Using literature when teaching at home is an excellent way for students to learn while reading great books. Since books exist on just about every subject, just about any subject can be taught using existing written material.
Some curriculum products are based on good literature. When using these kinds of systems, families are required to purchase (or borrow from the library) a selection of books. Then, they follow a study to guide which tells students what to read, and which assignments relate to those readings. Usually, daily lessons are based directly upon what was learned within the readings. As a bonus, all manner of other things (such as identifying good writing and learning parts of grammar) can also be taught using passages taken directly from the literature, too. The Learning Language Arts Through Literature and Beautiful Feet History Through Literature are just two examples of homeschooling curriculum based on literature, but there are others, too.
Parents themselves can also make their own homeschool curriculum using books. After identifying the topics they want to teach, parents simply locate age-appropriate books for students to read about those topics. Students can create their own units, too, either by listing ideas they’d like to study and finding books, or by finding related books and launching a study about some common theme. The series, A History of US is an excellent example of using books to study different time periods of American history. Groups of books like the Childhood of Famous Americans series can also be used alone, or in combination with other books outside of the series.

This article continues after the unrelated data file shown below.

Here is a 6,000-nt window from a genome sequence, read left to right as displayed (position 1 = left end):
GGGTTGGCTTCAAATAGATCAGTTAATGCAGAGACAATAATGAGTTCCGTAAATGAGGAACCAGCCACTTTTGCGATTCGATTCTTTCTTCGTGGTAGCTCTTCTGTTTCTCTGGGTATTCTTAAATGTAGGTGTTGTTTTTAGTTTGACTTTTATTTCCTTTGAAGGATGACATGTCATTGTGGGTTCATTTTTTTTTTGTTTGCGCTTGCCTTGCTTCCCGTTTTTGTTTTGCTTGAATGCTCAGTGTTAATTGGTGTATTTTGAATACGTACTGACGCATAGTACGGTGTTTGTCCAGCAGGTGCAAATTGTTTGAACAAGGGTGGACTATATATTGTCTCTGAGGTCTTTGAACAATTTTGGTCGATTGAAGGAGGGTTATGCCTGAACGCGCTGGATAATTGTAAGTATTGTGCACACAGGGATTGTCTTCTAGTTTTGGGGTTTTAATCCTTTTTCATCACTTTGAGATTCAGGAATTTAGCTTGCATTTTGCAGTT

The benefits to learning through literature are many. In addition to learning what each book is about (comprehension), students benefit by seeing what writing looks like, too. By reading different authors, they experience vocabulary and sentence variety they might not have encountered yet. By reading several books about related places or connected events, students begin reading critically, asking questions and forming connections. When choosing books by different authors, students notice what they like best (or least) about writers and notice differences in the treatment of topics. Ultimately, these readings lead to questions, the formation of opinions and sometimes further research.
Speaking with other homeschoolers and reading homeschooling blogs are great ways to find ways to use literature for homeschooling. Just a few key-clicks should yield studies based on Little House on the Prairie, American Girls, and many others.
Keep in mind that literature can be used for all, or just a part of the homeschooling curriculum. But remember, if using good books is just a way to satisfy a reading requirement, that’s great, too. Literature can always be enjoyed with or without any strings attached.